Research groups supporting the use of this system for kinesin nomenclature include the following: Victoria Allan, Linda Amos, Peter Baas, Steven Block, George Bloom, Konrad Böhm, Olaf Bossinger, Scott Brady, W. Zacheus Cande, Karen Christie, Don Cleveland, Douglas Cole, Duane Compton, Roger Cooke, Robert Cross, R. Kelly Dawe, Scott Dawson, Arshad Desai, Sharyn Endow, Anne Ephrussi, Jacek Gaertig, Volodya Gelfand, Joseph Gindhart, Lawrence Goldstein, Holly Goodson, Steven Gross, David Hackney, William Hancock, Scott Hawley, Steven Henikoff, Nobutaka Hirokawa, Keiko Hirose, Andreas Hoenger, Peter Hollenbeck, Jonathon Howard, Kenneth Johnson, Frank Jülicher, F. Jon Kull, Carolyn Lawrence, Bo Liu, Russell Malmberg, Eckhard Mandelkow, Richard McIntosh, Edgar Meyhöfer, Harukata Miki, David Mitchell, Timothy Mitchison, Virgil Muresan, Berl Oakley, Yasushi Okada,Elizabeth Raff, Krishanu Ray, A.S.N. Reddy, Thomas Reese, Mark Rose, Joel Rosenbaum, Douglas Ruden, Ted Salmon, Peter Satir, William Saunders, William Saxton, Manfred Schliwa, Bruce Schnapp, Jonathan Scholey, David Sharp, Hernando Sosa, Ann Sperry, Gero Steinberg, Susan Strome, Kazuo Sutoh, Ronald Vale, Isabelle Vernos, Claire Walczak, Richard Walker, Matthew Welch, Linda Wordeman, and Tim Yen.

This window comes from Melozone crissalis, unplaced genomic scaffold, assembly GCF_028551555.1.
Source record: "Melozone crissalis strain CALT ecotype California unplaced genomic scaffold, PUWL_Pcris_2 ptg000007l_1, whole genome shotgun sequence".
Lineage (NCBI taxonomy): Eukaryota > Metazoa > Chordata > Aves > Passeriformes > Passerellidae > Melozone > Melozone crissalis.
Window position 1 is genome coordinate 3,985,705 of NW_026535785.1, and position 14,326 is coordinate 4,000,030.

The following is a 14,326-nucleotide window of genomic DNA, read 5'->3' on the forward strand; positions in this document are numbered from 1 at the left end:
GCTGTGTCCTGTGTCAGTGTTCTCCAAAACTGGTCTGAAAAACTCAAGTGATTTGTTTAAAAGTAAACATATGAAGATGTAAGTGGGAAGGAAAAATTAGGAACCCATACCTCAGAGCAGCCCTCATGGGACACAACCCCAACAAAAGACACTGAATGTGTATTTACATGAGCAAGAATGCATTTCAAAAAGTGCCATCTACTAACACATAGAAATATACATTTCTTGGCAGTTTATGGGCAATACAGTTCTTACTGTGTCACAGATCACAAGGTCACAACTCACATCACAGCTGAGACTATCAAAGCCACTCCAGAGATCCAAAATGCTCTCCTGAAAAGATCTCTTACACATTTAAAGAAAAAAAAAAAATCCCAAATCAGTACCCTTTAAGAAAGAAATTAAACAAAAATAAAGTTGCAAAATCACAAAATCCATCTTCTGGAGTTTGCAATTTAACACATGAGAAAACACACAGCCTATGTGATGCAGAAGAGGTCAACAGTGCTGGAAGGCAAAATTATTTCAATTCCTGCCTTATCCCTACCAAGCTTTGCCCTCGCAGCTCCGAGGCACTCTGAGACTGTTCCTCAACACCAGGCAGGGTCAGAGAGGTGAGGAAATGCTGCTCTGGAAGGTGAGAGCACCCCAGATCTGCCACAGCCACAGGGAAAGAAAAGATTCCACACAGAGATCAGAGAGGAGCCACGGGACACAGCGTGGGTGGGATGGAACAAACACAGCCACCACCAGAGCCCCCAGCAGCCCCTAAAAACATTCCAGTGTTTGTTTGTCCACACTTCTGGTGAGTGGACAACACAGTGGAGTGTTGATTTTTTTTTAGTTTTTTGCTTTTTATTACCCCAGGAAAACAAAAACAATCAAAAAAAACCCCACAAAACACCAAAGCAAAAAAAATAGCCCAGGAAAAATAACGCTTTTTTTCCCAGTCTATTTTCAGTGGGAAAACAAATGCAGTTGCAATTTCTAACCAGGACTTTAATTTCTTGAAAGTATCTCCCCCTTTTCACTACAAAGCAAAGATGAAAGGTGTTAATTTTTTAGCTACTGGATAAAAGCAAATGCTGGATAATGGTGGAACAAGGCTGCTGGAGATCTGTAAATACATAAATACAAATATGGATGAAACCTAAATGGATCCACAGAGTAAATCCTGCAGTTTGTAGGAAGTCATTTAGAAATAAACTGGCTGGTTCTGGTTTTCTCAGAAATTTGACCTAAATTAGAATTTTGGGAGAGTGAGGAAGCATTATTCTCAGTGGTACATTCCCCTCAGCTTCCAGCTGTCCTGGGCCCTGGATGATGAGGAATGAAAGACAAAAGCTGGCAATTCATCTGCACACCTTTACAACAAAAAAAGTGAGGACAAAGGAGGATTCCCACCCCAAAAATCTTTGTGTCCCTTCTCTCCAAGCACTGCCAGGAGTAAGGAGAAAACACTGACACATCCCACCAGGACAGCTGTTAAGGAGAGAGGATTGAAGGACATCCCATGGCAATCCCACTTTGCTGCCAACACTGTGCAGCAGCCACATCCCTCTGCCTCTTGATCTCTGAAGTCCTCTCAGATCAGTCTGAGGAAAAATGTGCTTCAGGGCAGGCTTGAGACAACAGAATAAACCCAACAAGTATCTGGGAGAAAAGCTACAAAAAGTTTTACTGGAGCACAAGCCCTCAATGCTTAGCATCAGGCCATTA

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Carolyn J. Lawrence's present address is Department of Genetics, Development and Cell Biology, Iowa State University, Ames, IA 50011.